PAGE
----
The piece also raised concerns about the rising cost of essential goods and foodstuffs in Singapore, making it challenging for lower-income individuals and families to maintain a decent standard of living.

Critiquing the effectiveness of wage subsidies provided by the government, Mr Jeyaretnam argued that these subsidies primarily benefit employers rather than low-wage workers.

He contended that wage subsidies allow employers to obtain labor at a cheaper cost, ultimately paid for by taxpayers, including average Singaporeans through taxes like Goods & Service Tax (GST).

Instead of relying on wage subsidies, Mr Jeyaretnam advocated for the implementation of a direct minimum wage paid by employers. He argued that a minimum wage would not only benefit workers but also discourage the substitution of foreign workers for Singaporeans, as there would be little to no cost advantage.

Mr Jeyaretnam further emphasized that the current system of wage subsidies and the import of cheap labour without a minimum wage have had a detrimental impact on Singapore’s productivity growth.

Low wages disincentivize the adoption of labour-saving equipment, hindering productivity improvements. He highlighted that Singapore’s productivity lags behind that of the United States and many European countries, despite being a city-state where comparisons should be made with global metropolises such as New York, Paris, or Tokyo.

Addressing the issue of Singaporean workers’ declining labour force participation rate, Mr Jeyaretnam pointed out that wages for many jobs have fallen below a living wage threshold.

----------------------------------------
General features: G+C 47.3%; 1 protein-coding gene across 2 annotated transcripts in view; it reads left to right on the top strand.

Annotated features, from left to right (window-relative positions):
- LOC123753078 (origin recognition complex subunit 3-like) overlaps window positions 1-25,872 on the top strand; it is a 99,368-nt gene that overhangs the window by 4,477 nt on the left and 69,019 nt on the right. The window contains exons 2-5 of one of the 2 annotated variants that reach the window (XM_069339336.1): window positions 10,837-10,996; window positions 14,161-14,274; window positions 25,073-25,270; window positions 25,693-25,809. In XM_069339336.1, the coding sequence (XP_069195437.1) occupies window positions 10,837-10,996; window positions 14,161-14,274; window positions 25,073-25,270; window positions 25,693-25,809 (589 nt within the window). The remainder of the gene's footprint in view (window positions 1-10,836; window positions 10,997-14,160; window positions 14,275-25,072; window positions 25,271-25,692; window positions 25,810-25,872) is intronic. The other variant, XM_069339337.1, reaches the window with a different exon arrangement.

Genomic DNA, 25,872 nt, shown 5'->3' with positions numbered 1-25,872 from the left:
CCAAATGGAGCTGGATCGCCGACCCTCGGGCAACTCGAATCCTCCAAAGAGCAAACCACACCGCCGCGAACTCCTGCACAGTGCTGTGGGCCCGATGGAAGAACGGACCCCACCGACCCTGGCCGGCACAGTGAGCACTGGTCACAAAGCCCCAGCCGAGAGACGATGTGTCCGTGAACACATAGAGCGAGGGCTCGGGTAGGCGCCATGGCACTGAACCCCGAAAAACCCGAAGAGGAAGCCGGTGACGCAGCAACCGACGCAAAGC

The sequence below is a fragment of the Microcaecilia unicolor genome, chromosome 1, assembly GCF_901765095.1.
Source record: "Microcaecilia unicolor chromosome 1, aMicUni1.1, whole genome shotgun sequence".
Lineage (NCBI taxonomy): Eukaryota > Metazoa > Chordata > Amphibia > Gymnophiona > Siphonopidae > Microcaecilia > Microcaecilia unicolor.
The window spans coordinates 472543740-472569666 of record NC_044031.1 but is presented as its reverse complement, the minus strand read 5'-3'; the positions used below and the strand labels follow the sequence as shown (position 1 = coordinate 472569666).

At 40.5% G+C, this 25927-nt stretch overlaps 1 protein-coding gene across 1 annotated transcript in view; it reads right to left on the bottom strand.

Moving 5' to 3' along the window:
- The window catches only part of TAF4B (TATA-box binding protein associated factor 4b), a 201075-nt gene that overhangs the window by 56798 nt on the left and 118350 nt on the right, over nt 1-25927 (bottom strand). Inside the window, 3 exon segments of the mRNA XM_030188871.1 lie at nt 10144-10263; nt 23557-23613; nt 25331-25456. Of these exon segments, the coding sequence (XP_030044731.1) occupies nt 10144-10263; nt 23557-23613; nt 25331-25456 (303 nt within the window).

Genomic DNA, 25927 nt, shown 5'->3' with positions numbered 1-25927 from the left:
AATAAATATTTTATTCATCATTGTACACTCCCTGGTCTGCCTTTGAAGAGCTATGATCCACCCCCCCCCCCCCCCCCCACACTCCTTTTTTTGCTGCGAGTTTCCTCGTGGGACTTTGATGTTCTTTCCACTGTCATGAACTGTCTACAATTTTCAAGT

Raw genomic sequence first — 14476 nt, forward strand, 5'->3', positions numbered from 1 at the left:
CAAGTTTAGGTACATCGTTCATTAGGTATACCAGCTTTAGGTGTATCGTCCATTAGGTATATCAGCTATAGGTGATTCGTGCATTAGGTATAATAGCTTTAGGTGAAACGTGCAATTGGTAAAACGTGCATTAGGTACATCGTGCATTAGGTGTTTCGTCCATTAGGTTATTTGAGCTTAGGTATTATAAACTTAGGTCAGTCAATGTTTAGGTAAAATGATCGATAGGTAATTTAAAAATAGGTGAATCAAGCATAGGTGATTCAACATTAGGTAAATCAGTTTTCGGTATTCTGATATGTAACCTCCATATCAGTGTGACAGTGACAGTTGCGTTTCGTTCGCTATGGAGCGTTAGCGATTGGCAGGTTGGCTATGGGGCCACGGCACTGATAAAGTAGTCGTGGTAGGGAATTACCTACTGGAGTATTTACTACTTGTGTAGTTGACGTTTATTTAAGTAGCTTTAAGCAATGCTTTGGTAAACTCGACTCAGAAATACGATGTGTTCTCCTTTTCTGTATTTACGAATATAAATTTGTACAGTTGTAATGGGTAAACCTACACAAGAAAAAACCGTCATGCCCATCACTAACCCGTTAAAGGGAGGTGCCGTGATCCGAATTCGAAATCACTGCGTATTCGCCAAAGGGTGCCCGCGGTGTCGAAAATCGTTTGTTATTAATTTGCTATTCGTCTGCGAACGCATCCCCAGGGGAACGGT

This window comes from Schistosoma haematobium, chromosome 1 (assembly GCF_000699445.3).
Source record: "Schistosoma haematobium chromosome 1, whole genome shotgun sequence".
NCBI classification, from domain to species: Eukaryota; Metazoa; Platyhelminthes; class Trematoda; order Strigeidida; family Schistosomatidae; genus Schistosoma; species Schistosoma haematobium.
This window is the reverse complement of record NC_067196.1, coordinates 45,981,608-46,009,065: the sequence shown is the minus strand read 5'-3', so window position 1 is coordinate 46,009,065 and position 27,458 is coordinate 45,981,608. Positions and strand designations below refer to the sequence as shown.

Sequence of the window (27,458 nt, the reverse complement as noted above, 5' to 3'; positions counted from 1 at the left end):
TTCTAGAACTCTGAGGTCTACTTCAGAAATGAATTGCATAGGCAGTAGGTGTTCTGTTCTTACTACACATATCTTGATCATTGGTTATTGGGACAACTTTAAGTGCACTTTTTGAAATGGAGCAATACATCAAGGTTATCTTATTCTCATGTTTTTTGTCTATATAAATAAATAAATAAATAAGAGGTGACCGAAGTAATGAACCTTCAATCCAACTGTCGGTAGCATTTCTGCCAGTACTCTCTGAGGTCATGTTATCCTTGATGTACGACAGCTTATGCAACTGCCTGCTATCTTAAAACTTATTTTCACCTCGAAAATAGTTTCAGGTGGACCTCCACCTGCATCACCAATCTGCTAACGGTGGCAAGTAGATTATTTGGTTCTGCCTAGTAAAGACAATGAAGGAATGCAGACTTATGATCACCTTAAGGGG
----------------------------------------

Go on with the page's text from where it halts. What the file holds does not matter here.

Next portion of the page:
While he expressed support for providing assistance to workers who have lost their jobs through retraining programs like SkillsFuture, he criticized the PAP for fostering an economy where Singaporean workers’ prospects of earning a living wage are undercut by foreign workers willing to accept much lower living standards.

He questioned the government’s focus on “credentialism,” whereby workers are made to believe that constantly acquiring new qualifications is essential, without providing evidence that these courses result in tangible salary gains.

Mr Jeyaretnam also took issue with Mr Wong’s claims about the affordability of Housing Development Board (HDB) flats.

While the Prime Minister-in-waiting compared the cost of a four-room HDB flat in 1980 to its current cost in relation to median household income, Mr Jeyaretnam argued that this comparison was disingenuous.

Mr Jeyaretnam highlighted that households in 1980 likely had more dependents than modern households, which often consist of multiple working adults. Therefore, the affordability of HDB flats today is mainly due to the increased number of working adults who contribute to servicing the mortgage.

Additionally, he held the government responsible for high housing prices, asserting that pushing up land prices allows Mr Wong and PM Lee to channel more money from the budget into reserves through fake subsidies.

In conclusion, Mr Jeyaretnam urged Singaporeans to see beyond the PAP’s “fake camaraderie” and critically examine the management and allocation of Singapore’s reserves, which he estimated to be around $3 trillion.

He urged citizens to question where the reserves are being directed and who truly benefits from their management.

Mr Jeyaretnam cautioned against being deceived by the PAP’s calls for unity and emphasized the importance of holding the government accountable for the well-being of Singaporean workers and the equitable distribution of resources.